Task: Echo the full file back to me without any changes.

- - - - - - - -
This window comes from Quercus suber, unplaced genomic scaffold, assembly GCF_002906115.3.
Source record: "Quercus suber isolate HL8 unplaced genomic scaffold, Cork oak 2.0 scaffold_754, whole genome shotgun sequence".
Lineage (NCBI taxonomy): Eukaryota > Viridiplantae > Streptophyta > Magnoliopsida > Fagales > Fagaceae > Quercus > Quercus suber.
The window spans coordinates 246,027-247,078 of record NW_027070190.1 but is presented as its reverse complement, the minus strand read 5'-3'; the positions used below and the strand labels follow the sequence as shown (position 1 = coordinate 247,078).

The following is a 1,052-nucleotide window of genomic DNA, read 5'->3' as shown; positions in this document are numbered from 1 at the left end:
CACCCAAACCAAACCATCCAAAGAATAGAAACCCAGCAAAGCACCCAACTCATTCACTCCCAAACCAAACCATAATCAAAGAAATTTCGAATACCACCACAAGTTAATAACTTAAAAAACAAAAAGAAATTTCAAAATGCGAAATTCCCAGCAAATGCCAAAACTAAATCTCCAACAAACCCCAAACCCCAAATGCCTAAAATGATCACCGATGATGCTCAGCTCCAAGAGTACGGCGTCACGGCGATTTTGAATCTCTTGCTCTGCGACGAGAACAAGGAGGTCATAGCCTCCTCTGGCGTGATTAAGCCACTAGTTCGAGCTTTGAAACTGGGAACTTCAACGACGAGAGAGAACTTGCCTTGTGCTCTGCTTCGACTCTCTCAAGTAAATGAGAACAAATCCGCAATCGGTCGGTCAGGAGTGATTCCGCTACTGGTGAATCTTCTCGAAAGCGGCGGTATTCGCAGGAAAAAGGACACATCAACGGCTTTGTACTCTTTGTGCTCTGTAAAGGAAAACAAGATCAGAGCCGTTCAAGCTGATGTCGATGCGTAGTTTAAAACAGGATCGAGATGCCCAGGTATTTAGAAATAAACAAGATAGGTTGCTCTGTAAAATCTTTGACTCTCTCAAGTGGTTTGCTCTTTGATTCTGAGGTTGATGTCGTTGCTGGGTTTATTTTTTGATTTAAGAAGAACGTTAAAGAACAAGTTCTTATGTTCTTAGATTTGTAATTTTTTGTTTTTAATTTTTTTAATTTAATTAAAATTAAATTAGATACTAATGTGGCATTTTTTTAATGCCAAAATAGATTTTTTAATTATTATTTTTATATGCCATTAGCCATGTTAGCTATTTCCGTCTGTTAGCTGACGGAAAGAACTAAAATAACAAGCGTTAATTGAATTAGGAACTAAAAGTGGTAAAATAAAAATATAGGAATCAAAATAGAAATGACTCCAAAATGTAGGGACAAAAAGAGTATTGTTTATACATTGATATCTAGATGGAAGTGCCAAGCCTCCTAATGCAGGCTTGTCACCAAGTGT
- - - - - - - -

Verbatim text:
This window comes from Quercus suber, unplaced genomic scaffold, assembly GCF_002906115.3.
Source record: "Quercus suber isolate HL8 unplaced genomic scaffold, Cork oak 2.0 scaffold_754, whole genome shotgun sequence".
Lineage (NCBI taxonomy): Eukaryota > Viridiplantae > Streptophyta > Magnoliopsida > Fagales > Fagaceae > Quercus > Quercus suber.
The window spans coordinates 246,027-247,078 of record NW_027070190.1 but is presented as its reverse complement, the minus strand read 5'-3'; the positions used below and the strand labels follow the sequence as shown (position 1 = coordinate 247,078).

The following is a 1,052-nucleotide window of genomic DNA, read 5'->3' as shown; positions in this document are numbered from 1 at the left end:
CACCCAAACCAAACCATCCAAAGAATAGAAACCCAGCAAAGCACCCAACTCATTCACTCCCAAACCAAACCATAATCAAAGAAATTTCGAATACCACCACAAGTTAATAACTTAAAAAACAAAAAGAAATTTCAAAATGCGAAATTCCCAGCAAATGCCAAAACTAAATCTCCAACAAACCCCAAACCCCAAATGCCTAAAATGATCACCGATGATGCTCAGCTCCAAGAGTACGGCGTCACGGCGATTTTGAATCTCTTGCTCTGCGACGAGAACAAGGAGGTCATAGCCTCCTCTGGCGTGATTAAGCCACTAGTTCGAGCTTTGAAACTGGGAACTTCAACGACGAGAGAGAACTTGCCTTGTGCTCTGCTTCGACTCTCTCAAGTAAATGAGAACAAATCCGCAATCGGTCGGTCAGGAGTGATTCCGCTACTGGTGAATCTTCTCGAAAGCGGCGGTATTCGCAGGAAAAAGGACACATCAACGGCTTTGTACTCTTTGTGCTCTGTAAAGGAAAACAAGATCAGAGCCGTTCAAGCTGATGTCGATGCGTAGTTTAAAACAGGATCGAGATGCCCAGGTATTTAGAAATAAACAAGATAGGTTGCTCTGTAAAATCTTTGACTCTCTCAAGTGGTTTGCTCTTTGATTCTGAGGTTGATGTCGTTGCTGGGTTTATTTTTTGATTTAAGAAGAACGTTAAAGAACAAGTTCTTATGTTCTTAGATTTGTAATTTTTTGTTTTTAATTTTTTTAATTTAATTAAAATTAAATTAGATACTAATGTGGCATTTTTTTAATGCCAAAATAGATTTTTTAATTATTATTTTTATATGCCATTAGCCATGTTAGCTATTTCCGTCTGTTAGCTGACGGAAAGAACTAAAATAACAAGCGTTAATTGAATTAGGAACTAAAAGTGGTAAAATAAAAATATAGGAATCAAAATAGAAATGACTCCAAAATGTAGGGACAAAAAGAGTATTGTTTATACATTGATATCTAGATGGAAGTGCCAAGCCTCCTAATGCAGGCTTGTCACCAAGTGT